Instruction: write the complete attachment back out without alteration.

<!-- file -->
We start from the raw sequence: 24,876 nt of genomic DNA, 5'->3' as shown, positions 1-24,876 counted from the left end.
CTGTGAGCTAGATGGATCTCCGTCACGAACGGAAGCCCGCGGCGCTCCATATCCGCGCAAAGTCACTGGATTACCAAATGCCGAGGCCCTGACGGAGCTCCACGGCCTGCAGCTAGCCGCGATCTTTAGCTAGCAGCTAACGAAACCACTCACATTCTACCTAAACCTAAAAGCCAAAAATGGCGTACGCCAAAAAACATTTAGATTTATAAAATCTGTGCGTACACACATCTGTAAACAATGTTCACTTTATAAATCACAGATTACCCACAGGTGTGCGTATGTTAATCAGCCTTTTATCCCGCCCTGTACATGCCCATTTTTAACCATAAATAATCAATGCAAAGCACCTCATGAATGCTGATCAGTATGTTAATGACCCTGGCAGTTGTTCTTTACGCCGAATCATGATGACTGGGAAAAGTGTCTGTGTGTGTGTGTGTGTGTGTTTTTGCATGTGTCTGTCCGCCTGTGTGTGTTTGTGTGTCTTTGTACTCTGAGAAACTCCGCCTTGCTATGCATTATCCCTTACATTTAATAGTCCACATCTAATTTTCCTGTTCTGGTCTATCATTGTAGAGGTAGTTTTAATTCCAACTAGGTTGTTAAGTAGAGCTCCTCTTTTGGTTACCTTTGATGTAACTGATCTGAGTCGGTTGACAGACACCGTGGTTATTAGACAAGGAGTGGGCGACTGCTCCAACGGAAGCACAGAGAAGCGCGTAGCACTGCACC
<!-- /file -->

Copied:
We start from the raw sequence: 24,876 nt of genomic DNA, 5'->3' as shown, positions 1-24,876 counted from the left end.
CTGTGAGCTAGATGGATCTCCGTCACGAACGGAAGCCCGCGGCGCTCCATATCCGCGCAAAGTCACTGGATTACCAAATGCCGAGGCCCTGACGGAGCTCCACGGCCTGCAGCTAGCCGCGATCTTTAGCTAGCAGCTAACGAAACCACTCACATTCTACCTAAACCTAAAAGCCAAAAATGGCGTACGCCAAAAAACATTTAGATTTATAAAATCTGTGCGTACACACATCTGTAAACAATGTTCACTTTATAAATCACAGATTACCCACAGGTGTGCGTATGTTAATCAGCCTTTTATCCCGCCCTGTACATGCCCATTTTTAACCATAAATAATCAATGCAAAGCACCTCATGAATGCTGATCAGTATGTTAATGACCCTGGCAGTTGTTCTTTACGCCGAATCATGATGACTGGGAAAAGTGTCTGTGTGTGTGTGTGTGTGTGTTTTTGCATGTGTCTGTCCGCCTGTGTGTGTTTGTGTGTCTTTGTACTCTGAGAAACTCCGCCTTGCTATGCATTATCCCTTACATTTAATAGTCCACATCTAATTTTCCTGTTCTGGTCTATCATTGTAGAGGTAGTTTTAATTCCAACTAGGTTGTTAAGTAGAGCTCCTCTTTTGGTTACCTTTGATGTAACTGATCTGAGTCGGTTGACAGACACCGTGGTTATTAGACAAGGAGTGGGCGACTGCTCCAACGGAAGCACAGAGAAGCGCGTAGCACTGCACC